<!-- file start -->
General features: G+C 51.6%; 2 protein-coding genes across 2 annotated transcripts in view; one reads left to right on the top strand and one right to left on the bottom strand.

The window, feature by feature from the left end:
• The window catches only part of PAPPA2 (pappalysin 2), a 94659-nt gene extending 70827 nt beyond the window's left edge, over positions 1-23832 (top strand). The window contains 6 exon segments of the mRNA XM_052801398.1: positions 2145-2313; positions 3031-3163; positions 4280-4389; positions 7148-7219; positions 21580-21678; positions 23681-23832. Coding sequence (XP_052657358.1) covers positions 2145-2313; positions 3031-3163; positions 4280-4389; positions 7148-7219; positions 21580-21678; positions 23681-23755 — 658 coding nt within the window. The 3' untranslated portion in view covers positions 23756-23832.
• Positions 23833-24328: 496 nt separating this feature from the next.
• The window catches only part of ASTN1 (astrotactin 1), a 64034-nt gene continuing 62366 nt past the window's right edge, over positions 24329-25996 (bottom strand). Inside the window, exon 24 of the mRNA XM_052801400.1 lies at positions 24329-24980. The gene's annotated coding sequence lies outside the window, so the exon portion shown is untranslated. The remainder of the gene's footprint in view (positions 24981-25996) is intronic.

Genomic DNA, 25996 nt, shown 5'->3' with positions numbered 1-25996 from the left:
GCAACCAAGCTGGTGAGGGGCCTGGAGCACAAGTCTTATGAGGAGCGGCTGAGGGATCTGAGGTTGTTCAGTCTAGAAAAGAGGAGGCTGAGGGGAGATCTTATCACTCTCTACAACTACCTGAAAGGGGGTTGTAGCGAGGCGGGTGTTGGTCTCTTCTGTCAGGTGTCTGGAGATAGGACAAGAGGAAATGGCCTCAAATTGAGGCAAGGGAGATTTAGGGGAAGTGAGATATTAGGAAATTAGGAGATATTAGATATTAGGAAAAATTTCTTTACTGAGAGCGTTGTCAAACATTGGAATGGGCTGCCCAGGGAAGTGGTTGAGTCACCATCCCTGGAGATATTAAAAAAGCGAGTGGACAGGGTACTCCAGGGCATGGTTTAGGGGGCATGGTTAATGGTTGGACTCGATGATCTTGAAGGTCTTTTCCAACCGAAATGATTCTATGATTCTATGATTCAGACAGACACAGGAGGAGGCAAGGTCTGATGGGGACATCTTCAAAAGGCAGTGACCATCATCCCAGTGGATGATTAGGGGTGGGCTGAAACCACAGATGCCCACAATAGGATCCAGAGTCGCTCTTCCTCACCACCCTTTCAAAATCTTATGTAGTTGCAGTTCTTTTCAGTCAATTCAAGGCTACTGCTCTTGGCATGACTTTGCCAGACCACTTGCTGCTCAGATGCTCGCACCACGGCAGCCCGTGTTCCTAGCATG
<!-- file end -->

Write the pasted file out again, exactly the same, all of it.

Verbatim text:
General features: G+C 51.6%; 2 protein-coding genes across 2 annotated transcripts in view; one reads left to right on the top strand and one right to left on the bottom strand.

The window, feature by feature from the left end:
• The window catches only part of PAPPA2 (pappalysin 2), a 94659-nt gene extending 70827 nt beyond the window's left edge, over positions 1-23832 (top strand). The window contains 6 exon segments of the mRNA XM_052801398.1: positions 2145-2313; positions 3031-3163; positions 4280-4389; positions 7148-7219; positions 21580-21678; positions 23681-23832. Coding sequence (XP_052657358.1) covers positions 2145-2313; positions 3031-3163; positions 4280-4389; positions 7148-7219; positions 21580-21678; positions 23681-23755 — 658 coding nt within the window. The 3' untranslated portion in view covers positions 23756-23832.
• Positions 23833-24328: 496 nt separating this feature from the next.
• The window catches only part of ASTN1 (astrotactin 1), a 64034-nt gene continuing 62366 nt past the window's right edge, over positions 24329-25996 (bottom strand). Inside the window, exon 24 of the mRNA XM_052801400.1 lies at positions 24329-24980. The gene's annotated coding sequence lies outside the window, so the exon portion shown is untranslated. The remainder of the gene's footprint in view (positions 24981-25996) is intronic.

Genomic DNA, 25996 nt, shown 5'->3' with positions numbered 1-25996 from the left:
GCAACCAAGCTGGTGAGGGGCCTGGAGCACAAGTCTTATGAGGAGCGGCTGAGGGATCTGAGGTTGTTCAGTCTAGAAAAGAGGAGGCTGAGGGGAGATCTTATCACTCTCTACAACTACCTGAAAGGGGGTTGTAGCGAGGCGGGTGTTGGTCTCTTCTGTCAGGTGTCTGGAGATAGGACAAGAGGAAATGGCCTCAAATTGAGGCAAGGGAGATTTAGGGGAAGTGAGATATTAGGAAATTAGGAGATATTAGATATTAGGAAAAATTTCTTTACTGAGAGCGTTGTCAAACATTGGAATGGGCTGCCCAGGGAAGTGGTTGAGTCACCATCCCTGGAGATATTAAAAAAGCGAGTGGACAGGGTACTCCAGGGCATGGTTTAGGGGGCATGGTTAATGGTTGGACTCGATGATCTTGAAGGTCTTTTCCAACCGAAATGATTCTATGATTCTATGATTCAGACAGACACAGGAGGAGGCAAGGTCTGATGGGGACATCTTCAAAAGGCAGTGACCATCATCCCAGTGGATGATTAGGGGTGGGCTGAAACCACAGATGCCCACAATAGGATCCAGAGTCGCTCTTCCTCACCACCCTTTCAAAATCTTATGTAGTTGCAGTTCTTTTCAGTCAATTCAAGGCTACTGCTCTTGGCATGACTTTGCCAGACCACTTGCTGCTCAGATGCTCGCACCACGGCAGCCCGTGTTCCTAGCATG